Retail isn’t where the money’s at anymore, says analyst Ben Keen, or at least, not as much of it.
Between competition from online and pre-owned sales, more devices on the market capable of gaming, and people just not spending as much money, Keen, who is the chief analyst for Screen Digest, thinks that the game retail sector hit a peak in 2008 and won’t recover in a hurry.
Keen expected the sale of new games to continue to be the main source of revenue for videogames, but thought that worldwide spending would decline significantly over the next few years, and only begin to increase again in 2015, after the introduction of new hardware. He didn’t think that the decline in spending would necessarily be because people were buying fewer games, but rather that the games would become cheaper as the consoles entered the latter stages of their life cycles.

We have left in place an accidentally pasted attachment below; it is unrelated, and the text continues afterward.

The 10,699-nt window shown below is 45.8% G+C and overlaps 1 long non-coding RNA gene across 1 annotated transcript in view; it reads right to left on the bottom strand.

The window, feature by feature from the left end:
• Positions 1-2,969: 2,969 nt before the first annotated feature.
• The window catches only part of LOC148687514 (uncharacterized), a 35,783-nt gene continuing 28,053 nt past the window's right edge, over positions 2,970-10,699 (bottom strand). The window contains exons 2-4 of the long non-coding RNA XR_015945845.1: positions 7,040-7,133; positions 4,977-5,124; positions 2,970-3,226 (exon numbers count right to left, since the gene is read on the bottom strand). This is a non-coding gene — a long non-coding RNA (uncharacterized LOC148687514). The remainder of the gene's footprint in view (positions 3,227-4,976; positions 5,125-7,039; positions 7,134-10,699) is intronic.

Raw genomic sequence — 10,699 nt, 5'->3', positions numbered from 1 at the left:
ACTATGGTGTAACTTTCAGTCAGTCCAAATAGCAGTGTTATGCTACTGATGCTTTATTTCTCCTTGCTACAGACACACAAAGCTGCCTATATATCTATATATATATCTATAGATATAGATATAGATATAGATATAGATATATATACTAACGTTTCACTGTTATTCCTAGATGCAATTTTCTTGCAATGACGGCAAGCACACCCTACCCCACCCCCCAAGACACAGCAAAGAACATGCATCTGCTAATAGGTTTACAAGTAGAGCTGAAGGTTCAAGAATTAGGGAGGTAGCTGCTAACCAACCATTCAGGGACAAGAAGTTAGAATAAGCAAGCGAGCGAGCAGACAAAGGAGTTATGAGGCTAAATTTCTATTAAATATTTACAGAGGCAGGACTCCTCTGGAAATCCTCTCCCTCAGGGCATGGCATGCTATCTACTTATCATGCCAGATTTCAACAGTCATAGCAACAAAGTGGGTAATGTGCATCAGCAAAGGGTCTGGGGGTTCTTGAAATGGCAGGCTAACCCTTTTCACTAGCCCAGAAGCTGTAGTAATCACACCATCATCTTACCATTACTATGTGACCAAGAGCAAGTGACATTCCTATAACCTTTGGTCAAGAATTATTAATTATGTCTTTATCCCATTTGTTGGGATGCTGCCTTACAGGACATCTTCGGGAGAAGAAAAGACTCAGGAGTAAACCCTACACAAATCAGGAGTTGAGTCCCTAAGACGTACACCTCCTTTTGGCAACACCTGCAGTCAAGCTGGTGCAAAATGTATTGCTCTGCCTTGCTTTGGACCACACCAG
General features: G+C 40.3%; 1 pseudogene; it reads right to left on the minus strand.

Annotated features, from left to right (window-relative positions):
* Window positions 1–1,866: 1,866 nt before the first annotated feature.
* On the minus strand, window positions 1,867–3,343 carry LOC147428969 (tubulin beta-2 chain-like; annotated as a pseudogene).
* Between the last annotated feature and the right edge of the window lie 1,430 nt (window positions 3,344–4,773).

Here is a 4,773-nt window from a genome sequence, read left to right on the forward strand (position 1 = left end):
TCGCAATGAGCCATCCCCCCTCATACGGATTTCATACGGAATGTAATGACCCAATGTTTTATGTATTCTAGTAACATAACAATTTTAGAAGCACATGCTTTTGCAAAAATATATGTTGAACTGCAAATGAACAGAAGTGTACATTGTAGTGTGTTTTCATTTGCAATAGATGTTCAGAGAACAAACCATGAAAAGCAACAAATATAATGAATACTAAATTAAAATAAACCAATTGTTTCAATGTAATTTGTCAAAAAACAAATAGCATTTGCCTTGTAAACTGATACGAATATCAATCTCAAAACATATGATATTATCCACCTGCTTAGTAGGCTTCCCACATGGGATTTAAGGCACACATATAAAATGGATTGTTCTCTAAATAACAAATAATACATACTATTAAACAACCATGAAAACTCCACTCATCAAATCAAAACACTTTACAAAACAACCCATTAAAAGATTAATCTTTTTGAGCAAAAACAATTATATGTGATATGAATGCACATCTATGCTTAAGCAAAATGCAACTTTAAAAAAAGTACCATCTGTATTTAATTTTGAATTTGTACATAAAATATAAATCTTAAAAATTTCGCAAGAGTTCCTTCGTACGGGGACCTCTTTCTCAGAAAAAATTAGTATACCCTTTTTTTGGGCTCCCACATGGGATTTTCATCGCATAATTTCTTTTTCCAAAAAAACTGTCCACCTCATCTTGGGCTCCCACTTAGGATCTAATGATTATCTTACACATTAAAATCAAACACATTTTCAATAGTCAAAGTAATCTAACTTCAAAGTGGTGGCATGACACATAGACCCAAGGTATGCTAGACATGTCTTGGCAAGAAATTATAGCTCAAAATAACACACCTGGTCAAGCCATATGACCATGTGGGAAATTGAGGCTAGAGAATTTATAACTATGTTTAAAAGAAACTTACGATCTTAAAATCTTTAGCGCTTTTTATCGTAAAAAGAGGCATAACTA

Over the same time period, he predicted that the market share of digital distribution, both from services like Steam and from mobile gaming, would increase from about a fifth of total videogame spending, to just over a third. He noted, however, that these figures only applied to the UK, which has a strong retail market, and suggested that the market share of digital distribution in other territories might be even higher. He also thought that the wealth of new opportunities afforded by social and mobile gaming would result in a certain degree of market fragmentation. He said that this situation would favor companies with large cash reserves, or the size to take advantage of multiple opportunities, and thought that there would be a lot of consolidation in the years to come.
Some of Keen’s predictions seem pretty bleak, like a whopping 14% year-on-year reduction in new games sales in 2011, and I must admit that I’m rather hoping he’s wrong. A contraction on that scale – which according to Keen would see the new game market drop from $18.7 billion to just a shade over $16 billion in just a single year – would be devastating for the industry. DLC and digital distribution would obviously take up some of that slack, but it’s still going to be a significant decrease. If Keen is correct, you can expect to see a number of smaller studios – and probably some big ones too – closing, as well as publishers less inclined to take risks on new IPs and ideas.